Distance: 7 miles (there and back)
Total Climb: 723m (2,372 ft)
Time: Approx 6 hours (there and back)
Start and Finish: Pen y Pass Car Park (SH 647557 / LL55 4NY)
Map: OS Explorer OL17 
Parking: Pay & Display car park at Pen-y-Pass. If the car park is full, you can park in Nant Peris (SH 607582 / LL55 4UF) and catch the Sherpa bus back up to Pen y Pass.

Sherpa Bus Stop: Pen y Pass Car Park 

Watkin Path

This path was named after Sir Edward Watkin, Liberal Member of Parliament and a railway entrepreneur. Watkin had a summer house by the start of the path and he was responsible for creating the path from South Snowdon Slate Quarry to Snowdon’s summit. Officially opened in 1892 by William Gladstone, the Prime Minister, on a boulder by the path which has been named after William Gladstone he addressed a crowd of over 2,000 people.

Distance: 8 miles (there and back)
Total Climb: 1,015m (3,330 ft)
Time: Approx 6hours (there and back) 
Start an Finish: Pont Bethania Bridge Car Park, Nant Gwynant, off the A498 (SH 627 507/ LL55 4NL)
Map: OS Explorer OL17 
Parking: Pay and Display Pont Bethania Bridge Car Park (SH 627 507/ LL55 4NL)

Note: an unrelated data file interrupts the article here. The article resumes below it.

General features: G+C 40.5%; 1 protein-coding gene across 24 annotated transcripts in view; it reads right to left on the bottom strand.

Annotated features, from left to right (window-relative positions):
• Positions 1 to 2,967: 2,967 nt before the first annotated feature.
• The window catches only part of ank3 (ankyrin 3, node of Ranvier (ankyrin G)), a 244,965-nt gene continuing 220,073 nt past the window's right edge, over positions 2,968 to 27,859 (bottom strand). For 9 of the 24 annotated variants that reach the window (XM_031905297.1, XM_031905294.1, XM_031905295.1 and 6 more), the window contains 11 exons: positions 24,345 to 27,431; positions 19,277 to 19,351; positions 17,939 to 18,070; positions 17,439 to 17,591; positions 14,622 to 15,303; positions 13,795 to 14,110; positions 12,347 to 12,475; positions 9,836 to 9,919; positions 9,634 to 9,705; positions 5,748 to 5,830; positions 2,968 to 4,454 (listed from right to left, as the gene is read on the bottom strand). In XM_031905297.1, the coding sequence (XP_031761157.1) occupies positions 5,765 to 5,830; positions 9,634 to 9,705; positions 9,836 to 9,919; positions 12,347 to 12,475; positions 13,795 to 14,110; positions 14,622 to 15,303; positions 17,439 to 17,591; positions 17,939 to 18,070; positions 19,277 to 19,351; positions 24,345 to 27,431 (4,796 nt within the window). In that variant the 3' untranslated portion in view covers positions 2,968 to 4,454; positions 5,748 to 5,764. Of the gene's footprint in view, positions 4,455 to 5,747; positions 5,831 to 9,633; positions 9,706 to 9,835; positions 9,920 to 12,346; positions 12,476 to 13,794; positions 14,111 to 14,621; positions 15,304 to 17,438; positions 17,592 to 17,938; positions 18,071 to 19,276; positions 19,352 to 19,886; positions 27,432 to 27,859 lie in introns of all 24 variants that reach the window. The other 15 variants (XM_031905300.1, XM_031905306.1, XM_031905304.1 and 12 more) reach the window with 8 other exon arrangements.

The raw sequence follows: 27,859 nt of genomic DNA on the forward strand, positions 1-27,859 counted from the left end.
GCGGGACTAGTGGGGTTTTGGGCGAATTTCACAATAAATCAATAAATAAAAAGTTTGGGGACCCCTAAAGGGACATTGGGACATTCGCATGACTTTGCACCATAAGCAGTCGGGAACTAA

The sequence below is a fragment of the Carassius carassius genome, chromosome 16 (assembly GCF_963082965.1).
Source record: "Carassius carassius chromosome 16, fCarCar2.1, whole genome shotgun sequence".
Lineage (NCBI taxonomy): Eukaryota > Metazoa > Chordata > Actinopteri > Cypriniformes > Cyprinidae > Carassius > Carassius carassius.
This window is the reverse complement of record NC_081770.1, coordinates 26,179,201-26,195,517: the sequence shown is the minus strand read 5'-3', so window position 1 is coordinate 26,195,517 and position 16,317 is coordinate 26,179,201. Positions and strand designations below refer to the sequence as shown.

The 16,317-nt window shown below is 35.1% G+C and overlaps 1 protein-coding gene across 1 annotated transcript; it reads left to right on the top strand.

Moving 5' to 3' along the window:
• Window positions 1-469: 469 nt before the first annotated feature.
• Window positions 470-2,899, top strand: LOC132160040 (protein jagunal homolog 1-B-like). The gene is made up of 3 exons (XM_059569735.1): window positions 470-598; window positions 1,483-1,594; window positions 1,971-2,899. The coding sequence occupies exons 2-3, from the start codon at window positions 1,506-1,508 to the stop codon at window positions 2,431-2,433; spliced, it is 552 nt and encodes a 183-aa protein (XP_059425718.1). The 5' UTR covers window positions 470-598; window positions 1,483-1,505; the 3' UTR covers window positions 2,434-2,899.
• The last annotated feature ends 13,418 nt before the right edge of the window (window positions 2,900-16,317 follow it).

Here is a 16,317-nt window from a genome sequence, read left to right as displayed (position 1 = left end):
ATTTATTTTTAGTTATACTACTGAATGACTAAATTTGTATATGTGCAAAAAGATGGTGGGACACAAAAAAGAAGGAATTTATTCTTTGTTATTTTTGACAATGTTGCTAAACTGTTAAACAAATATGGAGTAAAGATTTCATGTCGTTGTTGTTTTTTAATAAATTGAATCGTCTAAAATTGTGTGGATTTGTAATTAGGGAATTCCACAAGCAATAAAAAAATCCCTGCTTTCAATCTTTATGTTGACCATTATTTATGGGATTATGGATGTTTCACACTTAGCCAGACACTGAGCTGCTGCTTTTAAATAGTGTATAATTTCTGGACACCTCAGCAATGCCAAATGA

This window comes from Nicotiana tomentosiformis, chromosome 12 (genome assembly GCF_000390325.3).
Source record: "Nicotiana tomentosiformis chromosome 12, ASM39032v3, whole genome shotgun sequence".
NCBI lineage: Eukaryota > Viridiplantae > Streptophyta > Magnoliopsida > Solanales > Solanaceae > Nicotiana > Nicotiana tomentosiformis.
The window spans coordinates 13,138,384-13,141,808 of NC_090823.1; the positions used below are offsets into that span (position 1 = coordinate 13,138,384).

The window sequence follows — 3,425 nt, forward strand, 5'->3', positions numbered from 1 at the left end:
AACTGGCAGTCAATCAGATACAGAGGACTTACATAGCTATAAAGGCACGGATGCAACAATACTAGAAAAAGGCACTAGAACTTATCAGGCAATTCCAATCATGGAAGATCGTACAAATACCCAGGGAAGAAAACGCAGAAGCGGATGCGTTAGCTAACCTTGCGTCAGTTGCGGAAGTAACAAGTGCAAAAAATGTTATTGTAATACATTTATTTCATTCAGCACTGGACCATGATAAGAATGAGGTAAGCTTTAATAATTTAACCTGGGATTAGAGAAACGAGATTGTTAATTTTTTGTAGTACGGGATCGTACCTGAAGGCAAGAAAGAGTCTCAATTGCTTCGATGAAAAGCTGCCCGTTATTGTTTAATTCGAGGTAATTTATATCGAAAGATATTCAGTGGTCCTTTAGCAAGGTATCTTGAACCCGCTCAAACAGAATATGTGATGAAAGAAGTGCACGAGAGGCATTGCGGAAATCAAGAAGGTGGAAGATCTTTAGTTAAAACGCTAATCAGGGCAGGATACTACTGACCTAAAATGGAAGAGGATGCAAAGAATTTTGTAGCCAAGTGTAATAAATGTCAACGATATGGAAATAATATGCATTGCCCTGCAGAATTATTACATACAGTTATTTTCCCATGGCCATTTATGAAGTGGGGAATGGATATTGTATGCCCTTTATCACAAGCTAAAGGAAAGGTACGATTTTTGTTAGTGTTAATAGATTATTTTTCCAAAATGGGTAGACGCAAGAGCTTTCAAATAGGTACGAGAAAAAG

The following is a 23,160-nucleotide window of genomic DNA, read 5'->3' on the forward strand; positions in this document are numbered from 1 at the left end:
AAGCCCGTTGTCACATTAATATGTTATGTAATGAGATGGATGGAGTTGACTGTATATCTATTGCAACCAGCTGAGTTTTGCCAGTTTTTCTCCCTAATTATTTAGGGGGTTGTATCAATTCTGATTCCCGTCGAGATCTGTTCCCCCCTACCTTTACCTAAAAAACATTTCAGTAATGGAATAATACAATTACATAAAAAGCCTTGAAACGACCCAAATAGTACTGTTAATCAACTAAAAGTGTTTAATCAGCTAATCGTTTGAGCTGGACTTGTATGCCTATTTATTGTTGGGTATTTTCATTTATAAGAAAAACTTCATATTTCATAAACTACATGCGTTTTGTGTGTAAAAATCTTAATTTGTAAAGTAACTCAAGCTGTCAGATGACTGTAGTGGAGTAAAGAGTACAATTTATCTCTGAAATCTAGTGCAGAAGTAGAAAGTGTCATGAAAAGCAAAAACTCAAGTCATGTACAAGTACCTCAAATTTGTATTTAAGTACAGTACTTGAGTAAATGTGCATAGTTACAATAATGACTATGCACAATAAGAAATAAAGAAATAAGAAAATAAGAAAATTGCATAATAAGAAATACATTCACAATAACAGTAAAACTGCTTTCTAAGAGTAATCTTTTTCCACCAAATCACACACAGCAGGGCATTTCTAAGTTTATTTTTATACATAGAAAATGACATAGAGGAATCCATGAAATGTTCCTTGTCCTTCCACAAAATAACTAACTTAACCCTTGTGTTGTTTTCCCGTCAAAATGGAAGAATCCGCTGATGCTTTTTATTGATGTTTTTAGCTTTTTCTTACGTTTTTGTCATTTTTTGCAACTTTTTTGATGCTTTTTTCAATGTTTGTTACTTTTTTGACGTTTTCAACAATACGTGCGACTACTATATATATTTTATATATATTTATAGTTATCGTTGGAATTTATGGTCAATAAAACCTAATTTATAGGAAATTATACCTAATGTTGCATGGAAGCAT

Sherpa Bus Stop: Nant Gwynant Car Park 

Rhyd Ddu Path

This path used to be known as the Beddgelert Path since it was from this village that walkers started their journey to the summit.

Distance: 8.5 miles (there and back) 
Total Climb: 895m (2,936 ft)
Time: Approx 6 hours (there and back) 
Start and Finish: Rhyd Ddu Car Park (SH 571526 / LL54 6TN)
Map: OS Explorer OL17 
Parking: Pay and Display Rhyd Ddu Car Park (SH 571 526 / LL54 6TN)
Sherpa Bus Stop: End of Rhyd Ddu Car Park

Llwybr Rhyd Ddu Path Map © APCE_SNPA

Snowdon Ranger

The path begins near the ‘Snowdon Ranger’ youth hostel, near Llyn Cwellyn. John Morton the self proclaimed 'Snowdon Ranger' used the path to guide Victorian tourists to the summit. He also opened a tavern where the youth hostel site stands today, and called it the ‘Snowdon Ranger Inn’.

Distance: 8 miles (there and back)
Total Climb: 936m (3,071ft)
Time: Approx 6 hours (there and back) 
Start and Finish: Llyn Cwellyn Car Park (SH 564551 / LL54 7YT) 
Map: OS Explorer OL17 
Parking: Pay and Display Llyn Cwellyn Car Park (SH 564 551 / LL54 7YS)
Sherpa Bus Stop: Llyn Cwellyn Car Park 

Llwybr Cwellyn Snowdon Ranger Path Map © APCE_SNPA

Secrets of Snowdon

1. In 1639 came the first recorded ascent of Snowdon, by Thomas Johnson. 
2. Morris Williams, a miner, was the first to sell refreshments at the summit in 1838.
3. Edmund Hillary trained on Snowdon before conquering Mount Everest. 
4. You can find a rare flower on Snowdon, The Snowdon Lily. The lily can only be found in a handful of location across the world.
5. Snowdon is said to be the tomb of the giant Rhitta Gawr. Rhitta wore a cloak made of men’s beard and was killed by the legend King Arthur.  

Remember that there is a lot more walking on offer in Snowdonia.

Golygfa tua'r Copa / View towards the Summit

RELATED INTERNET LINKS 

Snowdonia National Park
Information Centres